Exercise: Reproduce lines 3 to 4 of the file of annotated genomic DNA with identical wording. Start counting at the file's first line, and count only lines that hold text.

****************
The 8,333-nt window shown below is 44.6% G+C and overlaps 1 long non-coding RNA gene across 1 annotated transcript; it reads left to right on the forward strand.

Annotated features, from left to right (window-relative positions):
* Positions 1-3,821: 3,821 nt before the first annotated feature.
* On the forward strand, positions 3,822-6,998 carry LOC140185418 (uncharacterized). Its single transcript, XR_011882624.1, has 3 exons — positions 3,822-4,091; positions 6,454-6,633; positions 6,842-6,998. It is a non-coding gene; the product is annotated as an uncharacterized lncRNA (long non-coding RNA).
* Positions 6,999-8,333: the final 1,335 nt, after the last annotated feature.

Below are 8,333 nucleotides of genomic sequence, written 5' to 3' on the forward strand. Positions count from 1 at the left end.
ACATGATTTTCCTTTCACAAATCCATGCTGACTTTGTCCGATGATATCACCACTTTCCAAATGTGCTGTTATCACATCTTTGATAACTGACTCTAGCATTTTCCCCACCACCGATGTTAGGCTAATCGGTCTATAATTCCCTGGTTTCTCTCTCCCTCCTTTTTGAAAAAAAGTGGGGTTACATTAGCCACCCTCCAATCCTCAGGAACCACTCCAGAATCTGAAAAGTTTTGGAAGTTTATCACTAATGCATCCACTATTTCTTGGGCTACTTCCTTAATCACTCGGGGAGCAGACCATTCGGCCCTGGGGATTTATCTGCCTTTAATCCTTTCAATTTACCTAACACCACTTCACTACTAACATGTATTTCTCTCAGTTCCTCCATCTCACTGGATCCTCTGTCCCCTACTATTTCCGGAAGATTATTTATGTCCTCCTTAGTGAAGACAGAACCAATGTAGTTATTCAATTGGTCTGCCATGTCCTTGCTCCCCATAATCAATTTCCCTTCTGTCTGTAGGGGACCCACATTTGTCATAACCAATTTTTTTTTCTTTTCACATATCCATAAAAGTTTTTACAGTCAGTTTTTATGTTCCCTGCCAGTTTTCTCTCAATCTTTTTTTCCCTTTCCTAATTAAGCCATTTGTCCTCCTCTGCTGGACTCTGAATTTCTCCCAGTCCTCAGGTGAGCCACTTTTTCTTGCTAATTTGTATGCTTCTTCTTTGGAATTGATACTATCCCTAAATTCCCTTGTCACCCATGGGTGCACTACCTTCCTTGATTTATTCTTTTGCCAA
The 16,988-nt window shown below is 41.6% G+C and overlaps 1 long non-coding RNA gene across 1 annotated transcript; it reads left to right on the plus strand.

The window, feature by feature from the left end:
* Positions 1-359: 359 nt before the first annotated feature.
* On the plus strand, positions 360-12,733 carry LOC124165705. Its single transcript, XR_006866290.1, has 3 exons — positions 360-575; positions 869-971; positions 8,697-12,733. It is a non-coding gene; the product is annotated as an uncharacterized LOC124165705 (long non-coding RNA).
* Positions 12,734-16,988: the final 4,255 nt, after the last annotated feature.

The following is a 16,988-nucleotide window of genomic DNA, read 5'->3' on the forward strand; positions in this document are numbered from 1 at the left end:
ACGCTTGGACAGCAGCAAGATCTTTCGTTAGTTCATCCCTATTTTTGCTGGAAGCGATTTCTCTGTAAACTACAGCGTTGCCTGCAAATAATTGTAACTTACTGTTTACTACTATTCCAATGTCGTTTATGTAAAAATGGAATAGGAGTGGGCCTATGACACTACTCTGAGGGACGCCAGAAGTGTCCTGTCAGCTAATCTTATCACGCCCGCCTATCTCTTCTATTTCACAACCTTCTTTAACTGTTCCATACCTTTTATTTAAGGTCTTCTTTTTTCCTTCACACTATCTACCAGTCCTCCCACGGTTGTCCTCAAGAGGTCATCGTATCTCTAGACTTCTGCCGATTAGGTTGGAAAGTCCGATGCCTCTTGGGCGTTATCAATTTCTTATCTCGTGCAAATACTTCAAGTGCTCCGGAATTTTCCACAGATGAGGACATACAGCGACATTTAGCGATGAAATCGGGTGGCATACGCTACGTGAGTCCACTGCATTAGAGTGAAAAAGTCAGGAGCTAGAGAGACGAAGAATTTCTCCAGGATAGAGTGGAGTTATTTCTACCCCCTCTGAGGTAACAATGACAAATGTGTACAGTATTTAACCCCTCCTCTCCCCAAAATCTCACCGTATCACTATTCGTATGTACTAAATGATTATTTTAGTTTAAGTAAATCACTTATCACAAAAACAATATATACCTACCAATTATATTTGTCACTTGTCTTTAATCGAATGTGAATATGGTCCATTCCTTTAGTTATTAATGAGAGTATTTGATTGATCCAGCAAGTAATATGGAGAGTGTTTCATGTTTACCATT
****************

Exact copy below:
* Positions 1-3,821: 3,821 nt before the first annotated feature.
* On the forward strand, positions 3,822-6,998 carry LOC140185418 (uncharacterized). Its single transcript, XR_011882624.1, has 3 exons — positions 3,822-4,091; positions 6,454-6,633; positions 6,842-6,998. It is a non-coding gene; the product is annotated as an uncharacterized lncRNA (long non-coding RNA).